Middle-class pensioners risking health with wine

MIDDLE-CLASS pensioners are risking their health by regularly downing five bottles of wine or more than a bottle of whisky a week, according to a study.
Picture: GettyPicture: Getty
Picture: Getty

Research showed a fifth of drinkers over 65 were getting through more than the recommended weekly limit for alcohol – 21 units for men and 14 for women – and most were more affluent members of society.

The top 5 per cent were downing more than 49 and 23 units respectively – at least three and a half pints a day for men or three and a half glasses of wine for women. Dr Mark Ashworth, of Kings College London, said: “When we think about excessive drinking, we often get the image of the old down and out in the street drinking to excess. But we need to think more about the elderly middle classes.

“This is the first comprehensive body

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of evidence about the amount of alcohol the over-65s are drinking, and some of the findings are truly astonishing. The top 5 per cent are putting away an average of 42 units a week: that is a bottle of whisky.”

He added: “In my work, we usually get clusterings of health problems among ethnic communities and the poor. This is the opposite, affecting the white middle classes.”

The study said “unsafe older drinkers are more likely to be of higher socio-economic status”, with the problem most prevalent among men.

The study, published in the journal BMJ Open, analysed anonymous electronic GP health records for 27,991 patients in Lambeth in inner-city London and identified 9,248 older drinkers, of whom 1,980 had exceeded recommended government guidelines.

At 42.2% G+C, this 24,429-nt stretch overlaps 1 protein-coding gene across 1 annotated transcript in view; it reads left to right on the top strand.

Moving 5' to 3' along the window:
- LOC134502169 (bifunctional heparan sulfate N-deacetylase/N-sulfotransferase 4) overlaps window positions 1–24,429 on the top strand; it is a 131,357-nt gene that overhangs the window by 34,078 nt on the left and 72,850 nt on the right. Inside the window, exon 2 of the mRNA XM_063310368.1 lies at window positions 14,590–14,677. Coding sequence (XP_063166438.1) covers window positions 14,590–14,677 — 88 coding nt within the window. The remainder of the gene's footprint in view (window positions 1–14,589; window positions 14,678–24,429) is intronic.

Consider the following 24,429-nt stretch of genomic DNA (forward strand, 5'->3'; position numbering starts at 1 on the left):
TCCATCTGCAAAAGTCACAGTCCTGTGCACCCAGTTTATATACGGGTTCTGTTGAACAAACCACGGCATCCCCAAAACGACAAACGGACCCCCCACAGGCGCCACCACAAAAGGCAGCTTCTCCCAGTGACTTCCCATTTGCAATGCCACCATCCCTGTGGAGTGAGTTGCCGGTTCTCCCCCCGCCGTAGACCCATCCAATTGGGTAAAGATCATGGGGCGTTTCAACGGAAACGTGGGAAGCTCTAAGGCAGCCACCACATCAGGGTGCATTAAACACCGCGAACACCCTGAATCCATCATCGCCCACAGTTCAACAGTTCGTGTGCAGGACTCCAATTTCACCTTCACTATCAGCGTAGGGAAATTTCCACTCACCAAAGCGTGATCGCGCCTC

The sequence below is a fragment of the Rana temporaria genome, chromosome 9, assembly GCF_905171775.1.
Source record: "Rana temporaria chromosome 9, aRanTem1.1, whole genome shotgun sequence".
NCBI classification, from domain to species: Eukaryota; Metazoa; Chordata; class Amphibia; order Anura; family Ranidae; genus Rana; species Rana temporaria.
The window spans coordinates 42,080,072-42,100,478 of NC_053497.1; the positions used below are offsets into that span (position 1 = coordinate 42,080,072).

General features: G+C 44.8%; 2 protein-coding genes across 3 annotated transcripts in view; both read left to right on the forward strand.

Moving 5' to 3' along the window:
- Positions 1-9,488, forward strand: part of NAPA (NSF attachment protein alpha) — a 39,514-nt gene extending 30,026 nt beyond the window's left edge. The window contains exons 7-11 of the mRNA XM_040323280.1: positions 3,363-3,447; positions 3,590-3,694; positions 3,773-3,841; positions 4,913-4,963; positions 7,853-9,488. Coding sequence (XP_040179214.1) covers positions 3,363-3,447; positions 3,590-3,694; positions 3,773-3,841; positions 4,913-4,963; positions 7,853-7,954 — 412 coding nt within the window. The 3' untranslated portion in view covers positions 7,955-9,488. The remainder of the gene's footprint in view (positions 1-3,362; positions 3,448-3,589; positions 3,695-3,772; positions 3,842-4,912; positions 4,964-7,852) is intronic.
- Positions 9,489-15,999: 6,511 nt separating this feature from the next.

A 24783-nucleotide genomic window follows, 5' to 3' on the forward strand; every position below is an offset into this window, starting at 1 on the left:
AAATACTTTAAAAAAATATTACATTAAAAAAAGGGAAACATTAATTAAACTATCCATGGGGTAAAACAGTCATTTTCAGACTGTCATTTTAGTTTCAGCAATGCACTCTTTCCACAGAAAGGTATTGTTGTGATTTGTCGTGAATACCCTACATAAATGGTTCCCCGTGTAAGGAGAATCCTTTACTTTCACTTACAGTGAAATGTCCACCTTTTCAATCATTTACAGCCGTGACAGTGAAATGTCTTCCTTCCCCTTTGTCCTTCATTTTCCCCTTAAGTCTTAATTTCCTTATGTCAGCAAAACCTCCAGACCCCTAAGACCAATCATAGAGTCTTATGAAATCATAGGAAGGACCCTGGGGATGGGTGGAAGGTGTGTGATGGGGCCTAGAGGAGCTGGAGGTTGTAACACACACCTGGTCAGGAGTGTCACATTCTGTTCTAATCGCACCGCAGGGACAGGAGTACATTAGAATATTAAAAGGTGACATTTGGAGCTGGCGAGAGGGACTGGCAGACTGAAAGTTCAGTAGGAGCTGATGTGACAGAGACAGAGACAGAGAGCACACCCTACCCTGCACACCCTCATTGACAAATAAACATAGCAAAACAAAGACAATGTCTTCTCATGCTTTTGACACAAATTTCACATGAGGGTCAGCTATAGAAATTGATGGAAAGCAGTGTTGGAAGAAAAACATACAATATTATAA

Psychologist Dr Tony Rao said: “As the baby boomer generation become seniors, they represent an ever increasing population of older people drinking at levels that pose a risk to their health.

“This study shows the need for greater awareness of the potential for alcohol-related harm in older people, particularly those of higher socio-economic status, who may suffer the consequences of ill health from alcohol at an earlier age than those in previous generations.”

The study showed alcohol drinkers were more likely to be ethnically white than those from Caribbean, African or Asian backgrounds.

White people made up 59 per cent of participants, but 68 per cent of those who reported drinking alcohol and 80 per cent of the unsafe drinkers. The Irish were 5 per cent of the study population, but 6 per cent of the alcohol drinkers and 8 per cent of the unsafe drinkers.

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Dr Ashworth said: “Based on our findings, the elderly who were most at risk were those from the white British population rather than from an ethnic minority, and those who were wealthier and better educated rather than those from a more deprived background.”

Age UK director Caroline Abrahams said: “Drinking low to moderate levels of alcohol can often be an important part of social life for older people.

“However excessive drinking in later life is a growing and serious problem. The numbers of older people admitted to hospital as a result of intoxication are also on the rise.

“Research shows that high-income groups are most at risk; because this group is typically healthier than other parts of the older population, they might not realise that what they are doing is putting their health in danger.”